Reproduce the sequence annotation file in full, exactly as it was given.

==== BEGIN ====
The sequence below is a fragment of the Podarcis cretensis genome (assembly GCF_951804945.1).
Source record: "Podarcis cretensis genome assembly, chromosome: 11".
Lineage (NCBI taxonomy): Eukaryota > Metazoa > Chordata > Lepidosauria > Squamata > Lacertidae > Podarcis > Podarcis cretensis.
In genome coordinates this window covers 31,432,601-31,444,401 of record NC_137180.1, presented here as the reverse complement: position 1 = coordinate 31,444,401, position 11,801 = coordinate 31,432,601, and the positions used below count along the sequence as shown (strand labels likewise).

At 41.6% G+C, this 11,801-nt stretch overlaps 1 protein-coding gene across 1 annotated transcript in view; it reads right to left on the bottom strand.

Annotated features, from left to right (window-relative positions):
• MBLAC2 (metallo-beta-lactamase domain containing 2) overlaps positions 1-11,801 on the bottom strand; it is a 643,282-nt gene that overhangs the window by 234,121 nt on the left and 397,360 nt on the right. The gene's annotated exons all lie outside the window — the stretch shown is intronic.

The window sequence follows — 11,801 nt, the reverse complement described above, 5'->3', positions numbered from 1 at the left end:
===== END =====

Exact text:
The sequence below is a fragment of the Podarcis cretensis genome (assembly GCF_951804945.1).
Source record: "Podarcis cretensis genome assembly, chromosome: 11".
Lineage (NCBI taxonomy): Eukaryota > Metazoa > Chordata > Lepidosauria > Squamata > Lacertidae > Podarcis > Podarcis cretensis.
In genome coordinates this window covers 31,432,601-31,444,401 of record NC_137180.1, presented here as the reverse complement: position 1 = coordinate 31,444,401, position 11,801 = coordinate 31,432,601, and the positions used below count along the sequence as shown (strand labels likewise).

At 41.6% G+C, this 11,801-nt stretch overlaps 1 protein-coding gene across 1 annotated transcript in view; it reads right to left on the bottom strand.

Annotated features, from left to right (window-relative positions):
• MBLAC2 (metallo-beta-lactamase domain containing 2) overlaps positions 1-11,801 on the bottom strand; it is a 643,282-nt gene that overhangs the window by 234,121 nt on the left and 397,360 nt on the right. The gene's annotated exons all lie outside the window — the stretch shown is intronic.

The window sequence follows — 11,801 nt, the reverse complement described above, 5'->3', positions numbered from 1 at the left end: